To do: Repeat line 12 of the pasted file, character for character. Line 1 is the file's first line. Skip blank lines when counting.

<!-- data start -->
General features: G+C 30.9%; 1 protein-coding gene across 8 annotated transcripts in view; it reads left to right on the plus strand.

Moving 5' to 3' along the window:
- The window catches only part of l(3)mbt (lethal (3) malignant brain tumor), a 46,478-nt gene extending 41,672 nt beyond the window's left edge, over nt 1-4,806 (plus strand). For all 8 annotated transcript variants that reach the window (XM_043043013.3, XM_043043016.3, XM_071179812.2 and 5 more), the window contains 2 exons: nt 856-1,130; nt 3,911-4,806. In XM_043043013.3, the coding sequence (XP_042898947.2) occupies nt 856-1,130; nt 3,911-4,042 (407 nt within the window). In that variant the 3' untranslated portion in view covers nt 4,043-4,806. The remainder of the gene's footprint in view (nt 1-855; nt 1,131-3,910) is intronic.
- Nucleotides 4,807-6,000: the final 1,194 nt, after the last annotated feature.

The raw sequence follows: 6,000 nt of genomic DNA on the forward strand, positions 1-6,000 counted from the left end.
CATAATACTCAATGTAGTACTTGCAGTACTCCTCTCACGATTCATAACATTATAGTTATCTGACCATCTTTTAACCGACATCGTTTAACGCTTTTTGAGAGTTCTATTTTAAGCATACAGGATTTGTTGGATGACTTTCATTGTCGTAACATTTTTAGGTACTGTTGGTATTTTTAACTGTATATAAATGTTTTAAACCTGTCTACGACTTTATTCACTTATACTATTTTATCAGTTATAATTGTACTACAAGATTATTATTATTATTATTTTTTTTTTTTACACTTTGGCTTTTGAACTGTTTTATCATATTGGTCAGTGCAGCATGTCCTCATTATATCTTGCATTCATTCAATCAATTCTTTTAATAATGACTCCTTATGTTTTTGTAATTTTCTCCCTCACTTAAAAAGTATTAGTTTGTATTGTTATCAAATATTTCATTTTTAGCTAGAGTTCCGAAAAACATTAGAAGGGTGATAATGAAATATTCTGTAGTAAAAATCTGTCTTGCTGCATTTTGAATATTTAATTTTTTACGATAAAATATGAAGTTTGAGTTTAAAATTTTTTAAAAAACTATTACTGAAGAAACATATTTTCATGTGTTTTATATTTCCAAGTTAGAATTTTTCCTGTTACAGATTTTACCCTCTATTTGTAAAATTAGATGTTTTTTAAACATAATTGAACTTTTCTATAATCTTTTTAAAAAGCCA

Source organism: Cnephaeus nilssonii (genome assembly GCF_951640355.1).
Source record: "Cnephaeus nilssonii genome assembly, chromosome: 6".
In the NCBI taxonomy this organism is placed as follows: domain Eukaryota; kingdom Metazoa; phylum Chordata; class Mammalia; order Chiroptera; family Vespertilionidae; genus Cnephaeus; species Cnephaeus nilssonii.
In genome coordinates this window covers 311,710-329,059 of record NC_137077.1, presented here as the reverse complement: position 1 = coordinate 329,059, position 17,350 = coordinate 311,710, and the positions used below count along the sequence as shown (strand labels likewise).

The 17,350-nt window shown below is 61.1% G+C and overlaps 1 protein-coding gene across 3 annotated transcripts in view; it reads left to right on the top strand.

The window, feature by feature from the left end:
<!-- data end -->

The window, feature by feature from the left end: